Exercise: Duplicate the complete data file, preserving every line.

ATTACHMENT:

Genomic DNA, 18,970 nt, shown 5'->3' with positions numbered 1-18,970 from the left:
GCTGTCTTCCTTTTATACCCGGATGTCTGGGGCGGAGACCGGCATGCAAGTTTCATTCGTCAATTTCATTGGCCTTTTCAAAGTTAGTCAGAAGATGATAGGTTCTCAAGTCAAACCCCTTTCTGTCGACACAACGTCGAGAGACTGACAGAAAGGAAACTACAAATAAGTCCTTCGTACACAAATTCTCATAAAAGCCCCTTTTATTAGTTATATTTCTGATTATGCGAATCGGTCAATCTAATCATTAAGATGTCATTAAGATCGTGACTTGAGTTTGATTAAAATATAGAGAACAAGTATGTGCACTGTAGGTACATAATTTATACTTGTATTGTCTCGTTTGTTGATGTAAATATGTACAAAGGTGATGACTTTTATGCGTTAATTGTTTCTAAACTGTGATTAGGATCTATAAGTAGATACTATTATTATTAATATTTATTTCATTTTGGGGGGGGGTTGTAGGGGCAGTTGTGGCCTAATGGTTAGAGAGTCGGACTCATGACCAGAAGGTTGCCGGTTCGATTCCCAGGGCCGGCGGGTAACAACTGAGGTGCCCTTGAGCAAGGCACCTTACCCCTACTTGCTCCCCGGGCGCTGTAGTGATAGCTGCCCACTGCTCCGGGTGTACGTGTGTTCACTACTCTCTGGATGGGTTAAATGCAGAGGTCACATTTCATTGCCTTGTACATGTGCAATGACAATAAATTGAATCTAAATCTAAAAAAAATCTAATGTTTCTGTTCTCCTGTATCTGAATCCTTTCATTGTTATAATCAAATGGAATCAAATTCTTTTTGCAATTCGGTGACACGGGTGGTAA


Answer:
Genomic DNA, 18,970 nt, shown 5'->3' with positions numbered 1-18,970 from the left:
GCTGTCTTCCTTTTATACCCGGATGTCTGGGGCGGAGACCGGCATGCAAGTTTCATTCGTCAATTTCATTGGCCTTTTCAAAGTTAGTCAGAAGATGATAGGTTCTCAAGTCAAACCCCTTTCTGTCGACACAACGTCGAGAGACTGACAGAAAGGAAACTACAAATAAGTCCTTCGTACACAAATTCTCATAAAAGCCCCTTTTATTAGTTATATTTCTGATTATGCGAATCGGTCAATCTAATCATTAAGATGTCATTAAGATCGTGACTTGAGTTTGATTAAAATATAGAGAACAAGTATGTGCACTGTAGGTACATAATTTATACTTGTATTGTCTCGTTTGTTGATGTAAATATGTACAAAGGTGATGACTTTTATGCGTTAATTGTTTCTAAACTGTGATTAGGATCTATAAGTAGATACTATTATTATTAATATTTATTTCATTTTGGGGGGGGGTTGTAGGGGCAGTTGTGGCCTAATGGTTAGAGAGTCGGACTCATGACCAGAAGGTTGCCGGTTCGATTCCCAGGGCCGGCGGGTAACAACTGAGGTGCCCTTGAGCAAGGCACCTTACCCCTACTTGCTCCCCGGGCGCTGTAGTGATAGCTGCCCACTGCTCCGGGTGTACGTGTGTTCACTACTCTCTGGATGGGTTAAATGCAGAGGTCACATTTCATTGCCTTGTACATGTGCAATGACAATAAATTGAATCTAAATCTAAAAAAAATCTAATGTTTCTGTTCTCCTGTATCTGAATCCTTTCATTGTTATAATCAAATGGAATCAAATTCTTTTTGCAATTCGGTGACACGGGTGGTAA